Overkill’s The Walking Dead Review | xGamers
Often when you review a video game based upon a popular media franchise, you have to make extensive references to the universe built by that foundation while also critiquing the final product as both a game and some kind of approximation of its ability to pull it off for both fans and gamers.
Yet, when it comes to Overkill’s The Walking Dead, it is really more necessary to discuss the game’s development history - troubled and halted - as well as its ties to the now-finished graphic novel series The Walking Dead.
You see, Overkill’s The Walking isn’t just a disappointment as a game but it is also a marked failure in terms of bringing to life the rich and detailed universe of The Walking Dead. Populated with layered characters and complex scenarios, the graphic novels and the television show on AMC are both known for offering high stakes drama and action.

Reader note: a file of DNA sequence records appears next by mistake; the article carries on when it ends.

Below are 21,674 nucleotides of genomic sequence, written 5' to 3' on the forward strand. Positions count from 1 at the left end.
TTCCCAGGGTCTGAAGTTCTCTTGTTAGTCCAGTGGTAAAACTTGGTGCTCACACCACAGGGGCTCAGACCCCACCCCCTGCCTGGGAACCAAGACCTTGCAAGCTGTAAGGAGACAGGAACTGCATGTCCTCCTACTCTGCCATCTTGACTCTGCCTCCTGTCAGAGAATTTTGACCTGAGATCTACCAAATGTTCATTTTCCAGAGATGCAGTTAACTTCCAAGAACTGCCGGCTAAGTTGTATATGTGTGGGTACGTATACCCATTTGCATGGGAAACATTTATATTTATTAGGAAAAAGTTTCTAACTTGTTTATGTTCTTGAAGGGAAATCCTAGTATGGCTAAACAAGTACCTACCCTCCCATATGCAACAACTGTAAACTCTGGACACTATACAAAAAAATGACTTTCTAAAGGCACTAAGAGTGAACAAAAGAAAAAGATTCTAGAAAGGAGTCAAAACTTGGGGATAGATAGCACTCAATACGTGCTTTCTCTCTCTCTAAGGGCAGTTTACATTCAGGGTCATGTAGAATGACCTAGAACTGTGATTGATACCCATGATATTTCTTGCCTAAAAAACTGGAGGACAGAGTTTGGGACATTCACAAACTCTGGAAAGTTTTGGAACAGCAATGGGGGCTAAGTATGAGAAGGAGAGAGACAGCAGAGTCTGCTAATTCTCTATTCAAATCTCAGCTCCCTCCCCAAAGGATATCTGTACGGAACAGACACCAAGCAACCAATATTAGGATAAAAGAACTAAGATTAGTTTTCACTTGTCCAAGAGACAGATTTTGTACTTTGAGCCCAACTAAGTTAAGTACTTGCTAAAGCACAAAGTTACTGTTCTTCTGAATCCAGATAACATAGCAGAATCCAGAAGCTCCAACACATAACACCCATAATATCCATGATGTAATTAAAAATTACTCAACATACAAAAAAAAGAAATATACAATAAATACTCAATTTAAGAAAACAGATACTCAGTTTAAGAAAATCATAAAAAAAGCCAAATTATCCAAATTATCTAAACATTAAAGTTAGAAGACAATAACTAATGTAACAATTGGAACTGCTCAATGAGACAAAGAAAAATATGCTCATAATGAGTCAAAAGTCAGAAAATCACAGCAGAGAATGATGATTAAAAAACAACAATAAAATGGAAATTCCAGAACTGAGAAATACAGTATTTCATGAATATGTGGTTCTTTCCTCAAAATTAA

Unfortunately, for Overkill’s The Walking Dead, it seems that all of the high stakes drama and action occurred in actually bringing the game to audiences rather than being a part of the broken, disjointed experience that is the game itself.
Naturally, making a game that cashes in on both The Walking Dead’s popularity as well as gamers’ insatiable appetite for zombie and survival themed titles, Overkill’s concept makes perfect sense.
In many ways, it would seem to be a failure of developing the concept and implementing it in a way that provided a quality experience for audiences.
Yet this doesn’t really encapsulate the totality of the story behind the development of the game which may have ultimately doomed it to failure. Most zombie games are of a certain type, whether it is a survival horror game like Resident Evil or a crafting exploration type of game like Minecraft and Project Zomboid.
The problem is that developers often want to marry the crafting and exploration type of zombie horror with an action-oriented Resident Evil-style game. Resident Evil itself has changed a lot over its life, but most people still associate it with its roots as tank-control-laden zombie horror with B-movie plots and cheesy dialogue. Overkill’s The Walking Dead feels like an earnest version of those early RE games.